Dictionary Views & Set Operations
Working with dictionary view objects

The keys, values and items from a dictionary can be accessed using the .keys(), .values() and .items() methods. These methods return view objects which provide a view on the source dictionary.

The view objects dict_keys and dict_items support set-like operations (the latter only when all values are hashable) which can be used to combine and filter dictionary elements.

Keys

Dictionary keys are always hashable, so set operations are always available on the dict_keys view object.

All keys (set union)

To get all keys from multiple dictionaries, you can use the set union.

>>> d1 = {'key1':'value1', 'key2':'value2', 'key3':3}
>>> d2 = {'key3':'value3-new', 'key5':'value5'}

>>> d1.keys() | d2.keys()
{'key5', 'key3', 'key2', 'key1'}  # this is a set, not a dict

You can use the same approach to combine dict_items and merge dictionaries.

Keys in common (set intersection)

The keys common to two dictionaries can be determined using set intersection (&).

>>> d1 = {'key1':'value1', 'key2':'value2', 'key3':3}
>>> d2 = {'key3':'value3-new', 'key5':'value5'}

>>> d1.keys() & d2.keys()
{'key3'}    # this is a set, not a dictionary

You could use the resulting set to filter your dictionary using a dictionary comprehension.

>>> {k:d1[k] for k in keys}
{'key2':'value2', 'key1':'value1'}

Unique keys (set difference)

To retrieve keys unique to a given dictionary, you can use set difference (-). Keys from the right hand dict_keys are removed from the left, resulting in a set of the remaining keys.

>>> d1 = {'key1':'value1', 'key2':'value2', 'key3':3}
>>> d2 = {'key3':'value3-new', 'key5':'value5'}

>>> d1.keys() - d2.keys()
{'key1', 'key2'}

Unique keys from both (set symmetric difference)

If you want items unique to both dictionaries, the set symmetric difference (^) returns this. The result is items unique to both the left and right hand of the comparison.

>>> d1 = {'key1':'value1', 'key2':'value2', 'key3':3}
>>> d2 = {'key3':'value3-new', 'key5':'value5'}

>>> d1.keys() ^ d2.keys()
{'key5', 'key2', 'key1'}

Items

If both the keys and values of a dictionary are hashable, the dict_items view will support set-like operations.

If the values are not hashable all of these2 operations will all raise a TypeError.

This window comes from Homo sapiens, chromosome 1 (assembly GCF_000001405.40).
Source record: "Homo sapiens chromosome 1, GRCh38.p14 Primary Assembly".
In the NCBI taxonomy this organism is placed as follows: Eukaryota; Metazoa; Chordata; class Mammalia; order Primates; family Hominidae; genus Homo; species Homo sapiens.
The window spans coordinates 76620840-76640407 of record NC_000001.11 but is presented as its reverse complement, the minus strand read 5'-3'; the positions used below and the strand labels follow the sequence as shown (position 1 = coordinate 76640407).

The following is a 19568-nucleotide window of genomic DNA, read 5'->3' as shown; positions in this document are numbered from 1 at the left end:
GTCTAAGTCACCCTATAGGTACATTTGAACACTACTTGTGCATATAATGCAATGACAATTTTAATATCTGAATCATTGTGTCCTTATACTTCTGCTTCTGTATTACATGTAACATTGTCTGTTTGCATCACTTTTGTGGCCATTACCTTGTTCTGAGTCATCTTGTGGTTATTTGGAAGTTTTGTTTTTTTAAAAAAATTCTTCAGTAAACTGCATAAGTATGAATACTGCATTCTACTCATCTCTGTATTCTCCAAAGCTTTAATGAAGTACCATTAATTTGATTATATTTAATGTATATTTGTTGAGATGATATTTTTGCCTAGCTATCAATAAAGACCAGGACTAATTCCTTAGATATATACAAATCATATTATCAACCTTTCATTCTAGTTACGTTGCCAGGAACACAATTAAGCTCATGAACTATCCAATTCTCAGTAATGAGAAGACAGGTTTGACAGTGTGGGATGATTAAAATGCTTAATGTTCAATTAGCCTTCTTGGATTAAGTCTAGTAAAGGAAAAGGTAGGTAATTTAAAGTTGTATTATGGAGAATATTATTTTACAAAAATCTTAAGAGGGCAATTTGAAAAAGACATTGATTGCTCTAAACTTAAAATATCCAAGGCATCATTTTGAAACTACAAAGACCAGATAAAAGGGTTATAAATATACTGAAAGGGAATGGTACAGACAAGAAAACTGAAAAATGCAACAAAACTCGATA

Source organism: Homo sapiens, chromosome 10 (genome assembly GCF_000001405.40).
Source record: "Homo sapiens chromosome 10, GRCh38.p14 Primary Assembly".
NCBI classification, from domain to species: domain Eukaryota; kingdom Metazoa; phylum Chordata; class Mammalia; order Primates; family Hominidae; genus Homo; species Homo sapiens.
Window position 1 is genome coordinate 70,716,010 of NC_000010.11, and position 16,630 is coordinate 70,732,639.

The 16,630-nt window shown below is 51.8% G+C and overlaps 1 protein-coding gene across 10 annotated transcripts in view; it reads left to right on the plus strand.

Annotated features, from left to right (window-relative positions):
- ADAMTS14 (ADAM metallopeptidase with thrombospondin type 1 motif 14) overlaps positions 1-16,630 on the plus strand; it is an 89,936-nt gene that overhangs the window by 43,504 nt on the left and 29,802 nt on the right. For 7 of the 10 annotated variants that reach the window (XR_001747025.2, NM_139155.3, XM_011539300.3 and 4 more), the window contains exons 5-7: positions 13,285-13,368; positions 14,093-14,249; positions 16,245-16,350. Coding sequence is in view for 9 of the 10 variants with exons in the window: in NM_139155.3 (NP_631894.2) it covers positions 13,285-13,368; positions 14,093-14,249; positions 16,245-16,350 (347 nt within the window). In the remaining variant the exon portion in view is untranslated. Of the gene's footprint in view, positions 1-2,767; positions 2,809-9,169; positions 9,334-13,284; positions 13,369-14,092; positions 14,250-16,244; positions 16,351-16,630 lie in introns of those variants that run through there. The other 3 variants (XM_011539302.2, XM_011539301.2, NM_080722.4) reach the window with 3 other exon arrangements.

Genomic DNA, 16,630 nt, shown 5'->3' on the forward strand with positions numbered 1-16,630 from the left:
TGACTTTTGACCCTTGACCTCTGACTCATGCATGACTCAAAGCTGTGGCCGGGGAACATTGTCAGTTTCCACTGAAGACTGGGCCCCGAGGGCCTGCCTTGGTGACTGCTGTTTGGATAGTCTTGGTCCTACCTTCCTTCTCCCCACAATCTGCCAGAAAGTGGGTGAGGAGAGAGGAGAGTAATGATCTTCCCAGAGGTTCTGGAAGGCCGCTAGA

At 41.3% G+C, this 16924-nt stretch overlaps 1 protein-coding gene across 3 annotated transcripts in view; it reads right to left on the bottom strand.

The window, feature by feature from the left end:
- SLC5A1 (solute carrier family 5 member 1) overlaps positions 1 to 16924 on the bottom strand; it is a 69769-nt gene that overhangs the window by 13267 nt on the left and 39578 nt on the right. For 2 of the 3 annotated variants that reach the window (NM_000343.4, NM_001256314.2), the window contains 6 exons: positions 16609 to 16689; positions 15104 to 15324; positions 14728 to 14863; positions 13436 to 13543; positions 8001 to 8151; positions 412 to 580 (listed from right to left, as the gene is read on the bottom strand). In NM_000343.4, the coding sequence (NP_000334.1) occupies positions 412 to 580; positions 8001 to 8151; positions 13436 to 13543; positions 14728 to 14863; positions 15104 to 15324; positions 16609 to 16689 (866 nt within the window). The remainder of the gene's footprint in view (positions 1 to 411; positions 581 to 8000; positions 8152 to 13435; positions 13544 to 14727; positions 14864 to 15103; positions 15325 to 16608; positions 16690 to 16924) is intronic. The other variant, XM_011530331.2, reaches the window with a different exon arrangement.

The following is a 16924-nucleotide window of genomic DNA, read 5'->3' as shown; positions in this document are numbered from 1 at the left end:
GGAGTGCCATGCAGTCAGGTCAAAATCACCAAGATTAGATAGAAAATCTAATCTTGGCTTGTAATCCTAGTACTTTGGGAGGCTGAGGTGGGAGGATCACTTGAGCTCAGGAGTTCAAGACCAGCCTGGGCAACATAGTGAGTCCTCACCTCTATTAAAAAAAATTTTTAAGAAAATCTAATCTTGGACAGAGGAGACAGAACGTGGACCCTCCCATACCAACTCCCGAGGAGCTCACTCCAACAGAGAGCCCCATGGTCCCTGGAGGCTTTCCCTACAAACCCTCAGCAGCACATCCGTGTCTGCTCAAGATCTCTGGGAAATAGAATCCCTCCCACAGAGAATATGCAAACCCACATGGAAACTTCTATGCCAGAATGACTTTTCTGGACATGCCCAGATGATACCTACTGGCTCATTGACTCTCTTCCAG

Merge (set union)

You can use set union operations to merge two dictionaries.

>>> d1 = {'key1':'value1', 'key2':'value2', 'key3':3}
>>> d2 = {'key3':'value3-new', 'key5':'value5'}
>>> d3 = {'key4':'value4', 'key6':'value6'}

>>> d = dict(d1.items() | d2.items() | d3.items())
>>> d
{'key1':'value1', 'key2':'value2', 'key3':'value3-new', 'key5':'value5', 'key4':'value4', 'key6':'value6'}

Since it is quite common for dictionary values to not be hashable, you will probably want to use one of the other approaches for merging dictionaries instead.

Common entries (set intersection)

The items common to two dictionaries can be determined using set intersection (&). Both the key and value must match — items are compared as (key, value) tuples.

>>> d1 = {'key1':'value1', 'key2':'value2', 'key3':3}
>>> d2 = {'key1':'value1', 'key5':'value5'}

>>> d1.items() & d2.items()
{('key1', 'value1')}    # this is a set, not a dict

Unique entries (set difference)

To retrieve items unique to a given dictionary, you can use set difference (-). Items from the right hand dict_keys are removed from the left, resulting in a set of the remaining item (key, value) tuples.

>>> d1 = {'key1':'value1', 'key2':'value2', 'key3':3}
>>> d2 = {'key3':'value3-new', 'key5':'value5'}

>>> d1.items() - d2.items()
{('key3', 3), ('key2', 'value2'), ('key1', 'value1')}

Unique entries from both (set symmetric difference)

If you want items unique to both dictionaries, the set symmetric difference (^) returns this. The result is item (key, value) tuples unique to both the left and right hand of the comparison.

>>> d1 = {'key1':'value1', 'key2':'value2', 'key3':3}
>>> d2 = {'key3':'value3-new', 'key5':'value5'}

>>> d1.items() ^ d2.items()
{('key2', 'value2'), ('key5', 'value5'), ('key1', 'value1'), ('key3', 3), ('key3', 'value3-new')}

Continue reading

Dictionaries

Dictionaries are key-value stores, meaning they store, and allow retrieval of data (or values) through a unique key. This is analogous with a real dictionary where you look up definitions (data) using a given key — the word. Unlike a language dictionary however, keys in Python dictionaries are not alphabetically sorted ... More

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